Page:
Saturday, December 19, 2009

The Custard Apple Syndrome

Last Sunday morning I had an attack of vertigo. I woke up that morning feeling very fine and went about my daily morning chores as usual. Then, just before breakfast at about 7.45 a.m. I began to experience a slight disorientation. I tried to ignore it but at the back of my mind I knew that I was about to get the attack. I have been having these attacks since 2003, so I know what to expect. True enough, immediately after breakfast it came crashing like a tsunami. The moment my head touched the pillow, the whole world was spinning madly. I had to close my eyes tightly to lessen the spinning effect. Through experience, I avoided moving my head since this would aggravate the spinning further. With my eyes partially closed, I groped for some left-over medicine in my bedside table drawer, prescribed to me during my last attack - betahistine 16mg.

Before I could swallow the medicine, I threw up everything I had for breakfast. Then, I hastily took the medicine and continued lying down quietly with my eyes closed. By 5p.m. I realised that I could turn my head and open my eyes! The spinning was gone. What a relief!  My previous episodes took about 2 days to go off.

I don't really know what triggered the "tsunami". My breakfast that morning and dinner the night before were pretty much the same as all the others before them. However, I did something a bit out of the usual that morning before breakfast. I have a custard apple tree (buah nona in Bahasa Malaysia) in my backyard and I happened to notice there were several ripe ones ready for picking. They were not within reach so I took out a ladder and climbed right to the very top of it to pluck the custard apples.I had to look up to get at the fruits. May be the triggering factor was my rather awkward balancing act on the ladder.

Well, for those of you  who have never experienced vertigo, let me try to describe it. It is a condition when you suddenly experience a severe headache accompanied by a spinning sensation. I know it does not sound very complicated but I tell you, it is simply TERRIBLE.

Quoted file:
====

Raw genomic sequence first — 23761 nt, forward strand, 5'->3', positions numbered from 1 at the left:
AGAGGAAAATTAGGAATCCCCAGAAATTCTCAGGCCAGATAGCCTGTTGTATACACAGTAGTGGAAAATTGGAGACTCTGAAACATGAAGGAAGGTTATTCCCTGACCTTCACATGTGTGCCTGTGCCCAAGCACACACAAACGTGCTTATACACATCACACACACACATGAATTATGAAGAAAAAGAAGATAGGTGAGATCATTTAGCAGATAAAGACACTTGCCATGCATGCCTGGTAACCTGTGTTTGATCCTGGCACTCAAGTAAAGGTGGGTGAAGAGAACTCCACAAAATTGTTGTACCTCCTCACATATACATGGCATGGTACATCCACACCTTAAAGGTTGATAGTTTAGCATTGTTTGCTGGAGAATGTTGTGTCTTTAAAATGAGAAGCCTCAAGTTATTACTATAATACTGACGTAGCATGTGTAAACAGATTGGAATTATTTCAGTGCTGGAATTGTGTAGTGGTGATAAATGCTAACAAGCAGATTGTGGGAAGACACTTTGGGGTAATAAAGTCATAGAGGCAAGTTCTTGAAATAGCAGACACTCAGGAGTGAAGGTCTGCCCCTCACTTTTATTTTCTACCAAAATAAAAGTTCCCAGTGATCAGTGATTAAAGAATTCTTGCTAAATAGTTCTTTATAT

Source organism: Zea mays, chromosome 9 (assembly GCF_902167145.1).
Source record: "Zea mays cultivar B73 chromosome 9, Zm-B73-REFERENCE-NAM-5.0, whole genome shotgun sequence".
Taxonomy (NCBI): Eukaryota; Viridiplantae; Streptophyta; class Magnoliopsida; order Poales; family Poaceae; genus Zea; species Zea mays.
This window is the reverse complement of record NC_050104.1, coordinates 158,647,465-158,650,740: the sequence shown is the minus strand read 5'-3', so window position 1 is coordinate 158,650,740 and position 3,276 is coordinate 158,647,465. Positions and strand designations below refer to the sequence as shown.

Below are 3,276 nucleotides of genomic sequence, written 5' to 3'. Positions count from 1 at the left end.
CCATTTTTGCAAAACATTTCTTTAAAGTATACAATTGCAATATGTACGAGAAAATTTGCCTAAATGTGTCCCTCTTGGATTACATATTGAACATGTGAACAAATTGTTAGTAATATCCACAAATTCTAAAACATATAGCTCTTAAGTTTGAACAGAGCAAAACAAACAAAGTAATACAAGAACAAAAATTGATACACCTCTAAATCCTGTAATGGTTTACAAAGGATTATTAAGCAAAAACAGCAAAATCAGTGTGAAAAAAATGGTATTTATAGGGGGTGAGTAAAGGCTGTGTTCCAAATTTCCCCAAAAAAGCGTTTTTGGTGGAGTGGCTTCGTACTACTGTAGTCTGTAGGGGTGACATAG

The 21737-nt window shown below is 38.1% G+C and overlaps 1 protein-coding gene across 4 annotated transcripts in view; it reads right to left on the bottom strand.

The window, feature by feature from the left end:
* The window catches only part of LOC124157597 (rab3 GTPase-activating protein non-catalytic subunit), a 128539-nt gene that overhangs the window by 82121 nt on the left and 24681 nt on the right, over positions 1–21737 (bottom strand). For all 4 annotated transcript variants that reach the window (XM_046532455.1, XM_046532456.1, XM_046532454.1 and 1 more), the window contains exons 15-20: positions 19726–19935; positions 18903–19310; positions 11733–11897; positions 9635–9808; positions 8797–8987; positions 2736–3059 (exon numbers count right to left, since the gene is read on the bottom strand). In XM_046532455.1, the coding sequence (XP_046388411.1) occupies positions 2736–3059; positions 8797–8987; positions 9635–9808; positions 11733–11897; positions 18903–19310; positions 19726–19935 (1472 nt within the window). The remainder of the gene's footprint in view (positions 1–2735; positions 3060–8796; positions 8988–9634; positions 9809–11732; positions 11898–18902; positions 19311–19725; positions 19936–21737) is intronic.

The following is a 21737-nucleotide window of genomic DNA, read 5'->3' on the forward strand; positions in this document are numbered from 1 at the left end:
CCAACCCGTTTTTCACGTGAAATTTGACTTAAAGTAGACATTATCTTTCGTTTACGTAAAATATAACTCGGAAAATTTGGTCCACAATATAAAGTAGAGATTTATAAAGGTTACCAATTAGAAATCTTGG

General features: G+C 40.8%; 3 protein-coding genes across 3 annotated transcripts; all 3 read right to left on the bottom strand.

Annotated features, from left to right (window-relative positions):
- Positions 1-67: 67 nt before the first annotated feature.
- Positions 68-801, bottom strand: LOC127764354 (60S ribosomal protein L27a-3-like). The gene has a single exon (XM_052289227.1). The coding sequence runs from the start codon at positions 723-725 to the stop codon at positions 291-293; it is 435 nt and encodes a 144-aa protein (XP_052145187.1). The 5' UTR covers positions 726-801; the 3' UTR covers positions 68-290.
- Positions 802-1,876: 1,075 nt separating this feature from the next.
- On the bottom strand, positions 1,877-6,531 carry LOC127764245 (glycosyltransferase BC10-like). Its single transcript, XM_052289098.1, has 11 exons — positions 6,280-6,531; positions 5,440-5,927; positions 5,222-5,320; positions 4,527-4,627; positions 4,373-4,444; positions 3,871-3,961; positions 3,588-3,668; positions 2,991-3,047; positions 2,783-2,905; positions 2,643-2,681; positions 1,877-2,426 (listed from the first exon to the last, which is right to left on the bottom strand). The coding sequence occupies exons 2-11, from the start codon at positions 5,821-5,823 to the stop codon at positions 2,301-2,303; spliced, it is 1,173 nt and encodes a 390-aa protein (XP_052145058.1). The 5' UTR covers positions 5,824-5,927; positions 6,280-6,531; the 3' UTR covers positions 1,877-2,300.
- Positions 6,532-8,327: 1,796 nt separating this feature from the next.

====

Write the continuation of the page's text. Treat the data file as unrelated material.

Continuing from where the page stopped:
Tuesday, December 8, 2009

"It's Tolerable"

Before I was diagnosed with Hepatitis C (Hep C), I had very little knowledge of the disease. I don't really want to share my experience of the disease, not because I am selfish but I hate to recall the misery that I had to endure for 6 months while undergoing treatment. However, after giving it a second thought, I figure that my story may be useful to all Hep C patients who are currently undergoing  or about to start treatment.

I was not aware that I had hepatitis because  there were no symptoms whatsoever. It was indirectly detected through my routine 6-monthly blood test. There was an abnormality in the reading of my ALT from the liver function test. As a result of this abnormality, the doctor ordered a Hep B and Hep C tests be carried out on me through another blood test. My worst fears were confirmed when I tested positive for Hep C. At this juncture, I was still not fully aware of what was in store for me. Of course, I did what most people would do - surf the internet. I gathered a lot of information about the disease. I thought I was quite prepared to face the challenges. The only thing that haunted me was the condition of my liver. I was terribly scared that my liver had reached the cyrrhosis stage or to put it simply, a stage where the liver is so severely damaged by the virus, that treatment is quite useless.